Tuesday, May 5, 2009
A New Finish Line
The Thoroughbred Retirement Foundation helps ex-racing horses.
Yesterday I wrote about an unlikely Kentucky Derby winner. The story reminded me of one of the not-so-pretty sides of horse racing that involves the disposal at auction of horses who are no longer profitable due to age, injuries, and/or who are not considered to be viable candidates for breeding.
The typical fate of the animals auctioned is either the rendering plant or slaughter for use as food. But thankfully there are a number of non-profit organizations that have evolved through the years to care for and re-home the animals.
About a week ago I read an article on Lanny Brooks, who, along with his wife, works to place retired racers into new homes. He wants to take the process a step further.
Brooks would like to start a program in Illinois where rescued racing horses go to prison. But not for incarceration.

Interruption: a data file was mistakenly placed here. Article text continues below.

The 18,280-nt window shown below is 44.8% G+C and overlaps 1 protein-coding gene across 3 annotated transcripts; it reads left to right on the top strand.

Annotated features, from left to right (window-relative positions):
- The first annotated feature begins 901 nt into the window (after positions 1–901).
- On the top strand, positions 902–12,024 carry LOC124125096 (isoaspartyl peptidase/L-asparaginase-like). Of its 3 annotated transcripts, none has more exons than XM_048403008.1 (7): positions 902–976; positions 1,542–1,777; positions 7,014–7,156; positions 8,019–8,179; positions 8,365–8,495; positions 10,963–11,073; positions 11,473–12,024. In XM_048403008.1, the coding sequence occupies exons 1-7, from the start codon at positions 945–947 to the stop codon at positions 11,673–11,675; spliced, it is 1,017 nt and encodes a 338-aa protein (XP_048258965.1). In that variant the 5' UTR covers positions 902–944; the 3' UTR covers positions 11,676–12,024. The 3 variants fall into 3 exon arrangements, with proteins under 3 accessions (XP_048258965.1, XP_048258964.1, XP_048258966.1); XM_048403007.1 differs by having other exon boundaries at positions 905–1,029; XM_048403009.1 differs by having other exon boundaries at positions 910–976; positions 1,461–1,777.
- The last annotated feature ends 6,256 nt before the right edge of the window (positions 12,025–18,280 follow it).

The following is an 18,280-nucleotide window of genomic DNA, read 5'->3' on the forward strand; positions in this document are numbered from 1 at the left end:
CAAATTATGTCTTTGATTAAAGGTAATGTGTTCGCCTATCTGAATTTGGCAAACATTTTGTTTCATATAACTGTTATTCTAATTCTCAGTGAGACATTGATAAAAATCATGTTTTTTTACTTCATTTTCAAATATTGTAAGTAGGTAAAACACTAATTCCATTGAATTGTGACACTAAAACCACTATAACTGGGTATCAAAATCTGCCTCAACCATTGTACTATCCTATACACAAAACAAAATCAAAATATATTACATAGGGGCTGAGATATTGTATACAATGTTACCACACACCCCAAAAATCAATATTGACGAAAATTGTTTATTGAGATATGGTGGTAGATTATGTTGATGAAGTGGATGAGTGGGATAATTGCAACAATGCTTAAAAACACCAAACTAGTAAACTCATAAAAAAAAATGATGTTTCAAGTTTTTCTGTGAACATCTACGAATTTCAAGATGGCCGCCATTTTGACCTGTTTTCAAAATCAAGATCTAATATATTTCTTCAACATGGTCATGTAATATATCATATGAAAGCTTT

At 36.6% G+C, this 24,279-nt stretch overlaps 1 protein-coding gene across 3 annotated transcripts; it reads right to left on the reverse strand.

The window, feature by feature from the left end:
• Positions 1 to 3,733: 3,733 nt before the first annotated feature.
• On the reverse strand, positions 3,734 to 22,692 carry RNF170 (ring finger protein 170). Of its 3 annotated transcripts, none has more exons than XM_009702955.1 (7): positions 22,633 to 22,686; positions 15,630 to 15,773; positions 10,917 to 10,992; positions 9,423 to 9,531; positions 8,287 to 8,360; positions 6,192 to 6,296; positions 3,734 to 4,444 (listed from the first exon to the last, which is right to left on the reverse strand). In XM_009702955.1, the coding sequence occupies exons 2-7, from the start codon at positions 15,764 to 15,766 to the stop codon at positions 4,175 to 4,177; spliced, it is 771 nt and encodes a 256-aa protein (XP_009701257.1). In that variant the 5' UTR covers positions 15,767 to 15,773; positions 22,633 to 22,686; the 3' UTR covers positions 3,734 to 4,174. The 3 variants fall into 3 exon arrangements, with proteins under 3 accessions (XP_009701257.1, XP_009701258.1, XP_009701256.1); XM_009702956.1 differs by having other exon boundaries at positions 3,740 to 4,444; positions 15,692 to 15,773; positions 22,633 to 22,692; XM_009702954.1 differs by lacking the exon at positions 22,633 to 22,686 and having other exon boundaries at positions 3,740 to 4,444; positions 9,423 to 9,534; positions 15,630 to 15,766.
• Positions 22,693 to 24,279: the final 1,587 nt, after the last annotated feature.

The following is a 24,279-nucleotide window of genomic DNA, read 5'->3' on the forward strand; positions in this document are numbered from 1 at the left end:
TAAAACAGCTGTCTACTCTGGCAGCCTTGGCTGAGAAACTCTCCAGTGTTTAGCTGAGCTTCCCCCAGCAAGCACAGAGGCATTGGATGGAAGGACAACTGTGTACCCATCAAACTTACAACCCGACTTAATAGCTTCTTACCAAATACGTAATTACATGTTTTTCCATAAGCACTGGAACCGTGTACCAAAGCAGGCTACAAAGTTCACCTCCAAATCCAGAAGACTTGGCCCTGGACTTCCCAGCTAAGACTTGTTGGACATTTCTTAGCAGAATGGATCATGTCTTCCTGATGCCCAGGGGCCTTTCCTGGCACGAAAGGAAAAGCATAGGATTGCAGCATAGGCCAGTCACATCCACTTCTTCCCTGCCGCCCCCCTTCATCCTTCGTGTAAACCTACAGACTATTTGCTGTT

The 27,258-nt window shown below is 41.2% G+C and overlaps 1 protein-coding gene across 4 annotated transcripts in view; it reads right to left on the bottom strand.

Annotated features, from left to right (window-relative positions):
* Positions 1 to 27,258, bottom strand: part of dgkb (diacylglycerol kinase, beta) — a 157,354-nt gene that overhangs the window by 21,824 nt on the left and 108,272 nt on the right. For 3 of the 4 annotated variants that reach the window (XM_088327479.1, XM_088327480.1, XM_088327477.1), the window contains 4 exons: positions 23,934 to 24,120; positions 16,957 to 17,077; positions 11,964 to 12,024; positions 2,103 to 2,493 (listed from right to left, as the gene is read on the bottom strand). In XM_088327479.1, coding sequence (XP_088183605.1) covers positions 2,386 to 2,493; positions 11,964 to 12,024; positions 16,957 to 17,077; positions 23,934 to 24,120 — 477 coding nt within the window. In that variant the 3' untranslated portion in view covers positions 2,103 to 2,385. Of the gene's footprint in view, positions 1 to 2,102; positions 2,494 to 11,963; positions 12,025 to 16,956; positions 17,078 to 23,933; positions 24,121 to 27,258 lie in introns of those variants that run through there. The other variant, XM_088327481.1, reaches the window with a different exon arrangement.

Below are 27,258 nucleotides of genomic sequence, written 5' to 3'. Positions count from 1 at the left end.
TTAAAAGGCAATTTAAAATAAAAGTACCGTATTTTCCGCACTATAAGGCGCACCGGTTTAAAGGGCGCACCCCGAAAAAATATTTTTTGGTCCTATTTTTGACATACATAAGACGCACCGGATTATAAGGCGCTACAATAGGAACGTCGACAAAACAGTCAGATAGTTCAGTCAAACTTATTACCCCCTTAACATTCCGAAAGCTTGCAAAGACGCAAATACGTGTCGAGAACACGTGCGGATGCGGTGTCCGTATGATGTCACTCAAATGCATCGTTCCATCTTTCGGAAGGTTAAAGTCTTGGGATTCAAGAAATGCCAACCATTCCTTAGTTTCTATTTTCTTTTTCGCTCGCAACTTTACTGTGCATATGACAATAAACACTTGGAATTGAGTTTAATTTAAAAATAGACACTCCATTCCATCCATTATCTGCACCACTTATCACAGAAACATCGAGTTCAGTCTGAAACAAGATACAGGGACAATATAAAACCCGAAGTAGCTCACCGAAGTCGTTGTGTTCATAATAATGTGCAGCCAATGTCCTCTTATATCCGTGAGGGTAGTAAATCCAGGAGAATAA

He's proposing an innovative program where inmates would learn to groom and train the animals. It would not only help horses, but also would provide new job skills to prisoners, making them more employable upon release.
Similar programs have been successful in 8 other states.
So far, things look promising. The Illinois Department of Corrections is interested because the program appears to have minimal budgetary impact. All costs would be funded by the Thoroughbred Retirement Foundation and the Illinois Horseman's Benevolent and Protective Association. The measure authorizing the program has been introduced in the Illinois House. I haven't heard of any major opposition.
I love the idea. It's the perfect way to help both horses and people who need a leg up.